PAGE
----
I feel it in my fingers. I feel it in my toes…

Love Actually season is all around, folks!

I first watched this romantic comedy freshman year of college. Living in an all-girls dorm building, not a day went by where I couldn’t hear it playing in at least one room on my floor. It just became one of those films people quoted all the time (usually in an accent that ironically sounded more Bostonian than British).

“I hate Uncle Jamie!”

“Don’t buy drugs. Become a pop star, and they give you them for free!”

“There was more than one lobster at the birth of Jesus?”

Although this 21-year-old classic is my favorite movie for nostalgic reasons, I have struggled with aspects of it since becoming a parent and caregiver.

Quick note: I acknowledge there are MANY problematic parts of this film, and there are many excellent articles out there discussing them. For the sake of this blog post, however, I am going to focus on Laura Linney’s character, Sarah, and her storyline.

Sarah is an American expat in London. She has an obvious crush on her coworker, Karl, but hasn’t worked up the courage to tell him. She is always on her cell phone talking with someone, but we don’t know who is on the other line. Sarah and Karl slow dance at their workplace Christmas party, eventually leaving together. Their romantic evening is cut short, however, by the incessant phone calls, drowning out Nora Jones with the worst ringtone in the history of the early aughts.

We learn Sarah’s brother, Michael, is the mystery caller. He is in a mental healthcare facility, and she is his only family. It is evident that Sarah is the only one her brother truly trusts, and he depends on her reassurance – whether in person or over the phone – to stay regulated and calm. Sarah and Michael spend Christmas together, and Sarah and Karl remain platonic coworkers. She has chosen caring for her brother over romantic love.

In the sequel short, Red Nose Day Actually, we learn that Sarah is now happily married (to People’s 2023 Sexiest Man Alive Patrick Dempsey, no less!) and is a mother. There is absolutely no mention of her brother, however. None. Like he never existed.

I know: There was a lot of story the writers needed to fit into a 16-minute movie/ad for Red Nose Day. But they did find time to mention she has a cat. Couldn’t they have acknowledged her brother, Michael, in some way, even just a photograph on the fridge? We don’t know if he’s even alive.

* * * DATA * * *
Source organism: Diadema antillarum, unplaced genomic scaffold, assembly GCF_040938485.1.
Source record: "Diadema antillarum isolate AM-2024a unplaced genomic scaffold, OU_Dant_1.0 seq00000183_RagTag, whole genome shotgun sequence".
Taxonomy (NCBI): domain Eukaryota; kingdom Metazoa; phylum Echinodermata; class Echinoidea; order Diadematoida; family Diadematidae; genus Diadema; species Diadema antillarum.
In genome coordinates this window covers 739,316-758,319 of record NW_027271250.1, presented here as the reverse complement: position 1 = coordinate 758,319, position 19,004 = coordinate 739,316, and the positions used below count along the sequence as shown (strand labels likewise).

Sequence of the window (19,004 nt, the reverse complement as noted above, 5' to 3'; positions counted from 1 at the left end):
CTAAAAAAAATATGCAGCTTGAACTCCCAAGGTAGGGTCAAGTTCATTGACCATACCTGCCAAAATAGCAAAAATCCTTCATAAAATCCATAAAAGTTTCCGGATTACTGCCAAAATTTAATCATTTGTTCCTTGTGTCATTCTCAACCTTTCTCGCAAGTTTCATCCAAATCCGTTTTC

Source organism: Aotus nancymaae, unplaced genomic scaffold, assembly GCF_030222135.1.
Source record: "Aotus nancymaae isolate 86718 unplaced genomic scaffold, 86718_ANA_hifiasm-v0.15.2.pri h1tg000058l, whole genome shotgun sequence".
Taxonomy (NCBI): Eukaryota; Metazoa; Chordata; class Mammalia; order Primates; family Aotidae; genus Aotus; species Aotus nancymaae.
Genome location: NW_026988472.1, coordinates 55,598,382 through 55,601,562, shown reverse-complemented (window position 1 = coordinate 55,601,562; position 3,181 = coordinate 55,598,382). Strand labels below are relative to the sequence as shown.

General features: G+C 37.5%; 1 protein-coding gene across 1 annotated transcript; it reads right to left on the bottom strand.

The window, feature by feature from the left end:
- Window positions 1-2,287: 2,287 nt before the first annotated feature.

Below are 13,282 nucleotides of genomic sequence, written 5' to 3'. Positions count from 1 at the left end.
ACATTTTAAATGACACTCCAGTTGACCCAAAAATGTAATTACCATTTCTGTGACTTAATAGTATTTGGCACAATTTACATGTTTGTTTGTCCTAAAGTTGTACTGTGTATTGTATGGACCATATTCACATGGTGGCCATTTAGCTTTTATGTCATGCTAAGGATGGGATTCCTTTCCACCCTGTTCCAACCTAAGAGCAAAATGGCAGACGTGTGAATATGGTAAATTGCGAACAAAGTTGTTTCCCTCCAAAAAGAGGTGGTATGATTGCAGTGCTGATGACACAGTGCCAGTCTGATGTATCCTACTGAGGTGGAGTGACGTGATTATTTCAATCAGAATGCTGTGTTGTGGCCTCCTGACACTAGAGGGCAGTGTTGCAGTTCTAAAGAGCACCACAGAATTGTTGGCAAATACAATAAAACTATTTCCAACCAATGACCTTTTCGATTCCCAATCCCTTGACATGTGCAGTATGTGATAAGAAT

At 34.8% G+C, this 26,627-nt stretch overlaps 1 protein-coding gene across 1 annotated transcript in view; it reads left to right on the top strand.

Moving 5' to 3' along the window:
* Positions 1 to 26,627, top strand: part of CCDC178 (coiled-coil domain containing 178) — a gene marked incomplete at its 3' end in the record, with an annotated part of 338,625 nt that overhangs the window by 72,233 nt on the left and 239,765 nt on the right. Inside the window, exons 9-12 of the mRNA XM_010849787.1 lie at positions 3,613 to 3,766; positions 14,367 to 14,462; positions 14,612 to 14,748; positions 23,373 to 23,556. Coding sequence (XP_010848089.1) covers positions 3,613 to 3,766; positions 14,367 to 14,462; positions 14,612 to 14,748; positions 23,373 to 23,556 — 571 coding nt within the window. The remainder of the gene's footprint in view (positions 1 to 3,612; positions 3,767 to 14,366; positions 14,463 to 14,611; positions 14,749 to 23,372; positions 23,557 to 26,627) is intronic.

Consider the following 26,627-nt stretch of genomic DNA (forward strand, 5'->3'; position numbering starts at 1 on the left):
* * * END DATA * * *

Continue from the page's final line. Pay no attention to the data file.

In ABC News’ 20th anniversary Love Actually special, director Richard Curtis shared that this storyline was in part inspired by his sister’s mental health history. He says, “It [Sarah’s role as a caregiver] is a duty, but it is also such a profound version of love: the thing which is absolutely promised, absolutely permanent, absolutely unconditional.”

Later, as Curtis (rightly) praises Linney’s performance, he says, “It’s all there in the face of a woman torn between her devotion and her dreams.”

I think that’s what frustrates me most about the Sarah storyline: The fact that she has to choose between caring for herself and caring for her family member, and she has no one supporting her. It doesn’t have to be EITHER “caregiver” or “woman leading a fulfilling life”. Why can’t it be both?

I would have loved to see Dempsey’s character in the sequel mention something like “I booked Michael’s followup appointment with the neurologist.” It would be the perfect nod to his most famous role – Dr. McDreamy – while also showing that he is actively participating in the caregiving duties.

This Christmas, take a moment to recognize the caregivers in your own life. See if they could use a hand in some way. My book, Show Up and Bring Coffee, offers a variety of easy support suggestions.

And if you, like me, find yourself with mixed emotions about Love Actually, know you are far from alone! R. Eric Thomas (one of my favorite humor writers) had this to say in his 2020 book Here For It:

“There is not a moment of my day, actually, when I am not irate about Love Actually…. That movie makes me so angry, and yet every time I watch it (once a week from October through May), I’m like, ‘This is so me. This is so true.’”